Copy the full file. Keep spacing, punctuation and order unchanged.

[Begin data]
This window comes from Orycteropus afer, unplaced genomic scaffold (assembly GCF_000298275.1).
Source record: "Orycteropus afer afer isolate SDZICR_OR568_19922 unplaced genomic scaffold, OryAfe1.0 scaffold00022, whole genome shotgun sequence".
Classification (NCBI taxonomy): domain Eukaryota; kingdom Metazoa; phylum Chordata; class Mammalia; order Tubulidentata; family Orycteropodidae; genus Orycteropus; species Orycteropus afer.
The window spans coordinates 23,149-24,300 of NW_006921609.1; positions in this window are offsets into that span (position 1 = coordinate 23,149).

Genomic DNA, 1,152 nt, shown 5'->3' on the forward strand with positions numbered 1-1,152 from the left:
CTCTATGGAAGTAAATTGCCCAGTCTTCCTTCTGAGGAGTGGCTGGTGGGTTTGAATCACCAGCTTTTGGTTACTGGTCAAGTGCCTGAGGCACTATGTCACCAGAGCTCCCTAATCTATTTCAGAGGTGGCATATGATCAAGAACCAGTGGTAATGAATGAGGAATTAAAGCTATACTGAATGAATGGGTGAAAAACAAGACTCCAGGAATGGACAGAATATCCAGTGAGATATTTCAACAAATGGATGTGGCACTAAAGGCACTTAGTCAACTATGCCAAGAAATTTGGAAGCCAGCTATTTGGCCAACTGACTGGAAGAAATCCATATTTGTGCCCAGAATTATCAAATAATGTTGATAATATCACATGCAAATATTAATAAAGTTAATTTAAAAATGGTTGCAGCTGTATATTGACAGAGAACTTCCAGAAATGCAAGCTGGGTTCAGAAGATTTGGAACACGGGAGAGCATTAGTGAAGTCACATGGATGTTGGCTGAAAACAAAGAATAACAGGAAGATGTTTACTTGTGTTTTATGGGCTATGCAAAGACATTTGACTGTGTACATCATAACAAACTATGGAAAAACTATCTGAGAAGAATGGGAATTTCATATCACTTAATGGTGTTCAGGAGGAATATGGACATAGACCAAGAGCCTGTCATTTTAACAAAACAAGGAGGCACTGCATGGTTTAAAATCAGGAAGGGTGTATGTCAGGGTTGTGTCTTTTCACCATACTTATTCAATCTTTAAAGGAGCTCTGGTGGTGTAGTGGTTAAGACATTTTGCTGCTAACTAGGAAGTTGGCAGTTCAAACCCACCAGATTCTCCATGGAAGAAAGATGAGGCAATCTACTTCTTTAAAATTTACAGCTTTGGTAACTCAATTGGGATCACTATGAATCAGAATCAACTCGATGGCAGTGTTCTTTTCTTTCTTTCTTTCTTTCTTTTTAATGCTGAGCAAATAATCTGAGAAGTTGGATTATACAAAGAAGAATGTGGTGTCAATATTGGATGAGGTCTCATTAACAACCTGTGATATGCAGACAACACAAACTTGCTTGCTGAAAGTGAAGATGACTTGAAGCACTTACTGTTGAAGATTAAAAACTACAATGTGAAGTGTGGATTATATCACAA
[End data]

This window comes from Orycteropus afer, unplaced genomic scaffold (assembly GCF_000298275.1).
Source record: "Orycteropus afer afer isolate SDZICR_OR568_19922 unplaced genomic scaffold, OryAfe1.0 scaffold00022, whole genome shotgun sequence".
Classification (NCBI taxonomy): domain Eukaryota; kingdom Metazoa; phylum Chordata; class Mammalia; order Tubulidentata; family Orycteropodidae; genus Orycteropus; species Orycteropus afer.
The window spans coordinates 23,149-24,300 of NW_006921609.1; positions in this window are offsets into that span (position 1 = coordinate 23,149).

Genomic DNA, 1,152 nt, shown 5'->3' on the forward strand with positions numbered 1-1,152 from the left:
CTCTATGGAAGTAAATTGCCCAGTCTTCCTTCTGAGGAGTGGCTGGTGGGTTTGAATCACCAGCTTTTGGTTACTGGTCAAGTGCCTGAGGCACTATGTCACCAGAGCTCCCTAATCTATTTCAGAGGTGGCATATGATCAAGAACCAGTGGTAATGAATGAGGAATTAAAGCTATACTGAATGAATGGGTGAAAAACAAGACTCCAGGAATGGACAGAATATCCAGTGAGATATTTCAACAAATGGATGTGGCACTAAAGGCACTTAGTCAACTATGCCAAGAAATTTGGAAGCCAGCTATTTGGCCAACTGACTGGAAGAAATCCATATTTGTGCCCAGAATTATCAAATAATGTTGATAATATCACATGCAAATATTAATAAAGTTAATTTAAAAATGGTTGCAGCTGTATATTGACAGAGAACTTCCAGAAATGCAAGCTGGGTTCAGAAGATTTGGAACACGGGAGAGCATTAGTGAAGTCACATGGATGTTGGCTGAAAACAAAGAATAACAGGAAGATGTTTACTTGTGTTTTATGGGCTATGCAAAGACATTTGACTGTGTACATCATAACAAACTATGGAAAAACTATCTGAGAAGAATGGGAATTTCATATCACTTAATGGTGTTCAGGAGGAATATGGACATAGACCAAGAGCCTGTCATTTTAACAAAACAAGGAGGCACTGCATGGTTTAAAATCAGGAAGGGTGTATGTCAGGGTTGTGTCTTTTCACCATACTTATTCAATCTTTAAAGGAGCTCTGGTGGTGTAGTGGTTAAGACATTTTGCTGCTAACTAGGAAGTTGGCAGTTCAAACCCACCAGATTCTCCATGGAAGAAAGATGAGGCAATCTACTTCTTTAAAATTTACAGCTTTGGTAACTCAATTGGGATCACTATGAATCAGAATCAACTCGATGGCAGTGTTCTTTTCTTTCTTTCTTTCTTTCTTTTTAATGCTGAGCAAATAATCTGAGAAGTTGGATTATACAAAGAAGAATGTGGTGTCAATATTGGATGAGGTCTCATTAACAACCTGTGATATGCAGACAACACAAACTTGCTTGCTGAAAGTGAAGATGACTTGAAGCACTTACTGTTGAAGATTAAAAACTACAATGTGAAGTGTGGATTATATCACAA